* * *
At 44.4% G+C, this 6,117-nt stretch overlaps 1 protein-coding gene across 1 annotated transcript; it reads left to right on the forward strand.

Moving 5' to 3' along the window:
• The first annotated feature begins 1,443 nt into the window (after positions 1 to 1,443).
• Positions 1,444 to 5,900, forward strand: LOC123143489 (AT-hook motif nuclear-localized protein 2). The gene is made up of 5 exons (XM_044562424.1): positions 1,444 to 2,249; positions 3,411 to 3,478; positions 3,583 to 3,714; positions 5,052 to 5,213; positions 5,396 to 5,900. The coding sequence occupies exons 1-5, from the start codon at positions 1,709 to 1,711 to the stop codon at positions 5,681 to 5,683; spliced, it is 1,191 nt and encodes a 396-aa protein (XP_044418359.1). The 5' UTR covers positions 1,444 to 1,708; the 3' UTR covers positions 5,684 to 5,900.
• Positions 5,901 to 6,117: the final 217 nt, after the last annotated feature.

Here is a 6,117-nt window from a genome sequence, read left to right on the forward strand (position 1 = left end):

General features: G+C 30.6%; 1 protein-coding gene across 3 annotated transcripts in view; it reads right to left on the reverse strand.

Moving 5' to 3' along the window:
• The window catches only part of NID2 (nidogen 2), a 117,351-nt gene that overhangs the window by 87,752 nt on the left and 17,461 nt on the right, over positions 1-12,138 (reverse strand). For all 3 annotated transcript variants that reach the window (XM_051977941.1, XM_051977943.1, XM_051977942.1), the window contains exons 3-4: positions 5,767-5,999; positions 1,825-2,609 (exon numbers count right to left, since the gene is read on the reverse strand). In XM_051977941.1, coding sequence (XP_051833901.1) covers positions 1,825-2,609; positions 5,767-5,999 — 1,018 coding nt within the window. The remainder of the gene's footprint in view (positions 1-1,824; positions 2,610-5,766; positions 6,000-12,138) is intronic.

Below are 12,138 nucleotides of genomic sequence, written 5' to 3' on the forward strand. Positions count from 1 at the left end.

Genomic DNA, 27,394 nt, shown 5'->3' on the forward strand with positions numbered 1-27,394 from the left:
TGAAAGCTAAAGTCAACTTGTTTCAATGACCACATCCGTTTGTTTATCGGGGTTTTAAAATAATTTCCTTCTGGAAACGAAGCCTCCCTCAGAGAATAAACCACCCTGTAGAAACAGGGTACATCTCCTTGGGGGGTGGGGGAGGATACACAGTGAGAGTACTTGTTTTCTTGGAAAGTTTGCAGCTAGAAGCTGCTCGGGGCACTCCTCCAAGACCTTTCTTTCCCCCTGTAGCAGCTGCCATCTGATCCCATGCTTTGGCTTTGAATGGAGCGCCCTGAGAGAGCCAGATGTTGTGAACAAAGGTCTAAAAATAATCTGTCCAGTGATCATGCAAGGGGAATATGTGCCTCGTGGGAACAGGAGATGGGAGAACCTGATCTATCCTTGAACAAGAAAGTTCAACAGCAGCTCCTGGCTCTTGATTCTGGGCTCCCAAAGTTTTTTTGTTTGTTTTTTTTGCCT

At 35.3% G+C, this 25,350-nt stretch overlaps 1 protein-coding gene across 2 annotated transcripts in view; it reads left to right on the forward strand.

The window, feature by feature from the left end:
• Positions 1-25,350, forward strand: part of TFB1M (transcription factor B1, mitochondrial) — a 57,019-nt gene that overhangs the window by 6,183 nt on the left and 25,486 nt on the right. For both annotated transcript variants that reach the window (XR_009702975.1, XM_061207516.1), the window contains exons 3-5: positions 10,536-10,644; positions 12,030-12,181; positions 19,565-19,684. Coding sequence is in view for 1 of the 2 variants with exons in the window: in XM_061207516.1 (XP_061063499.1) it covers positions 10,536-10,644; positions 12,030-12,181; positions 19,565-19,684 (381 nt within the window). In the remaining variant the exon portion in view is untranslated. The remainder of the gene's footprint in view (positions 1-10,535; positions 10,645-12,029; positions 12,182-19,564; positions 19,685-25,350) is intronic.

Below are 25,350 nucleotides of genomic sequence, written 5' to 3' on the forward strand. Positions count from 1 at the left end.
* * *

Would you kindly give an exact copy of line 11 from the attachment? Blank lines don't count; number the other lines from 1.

Genomic DNA, 27,394 nt, shown 5'->3' on the forward strand with positions numbered 1-27,394 from the left: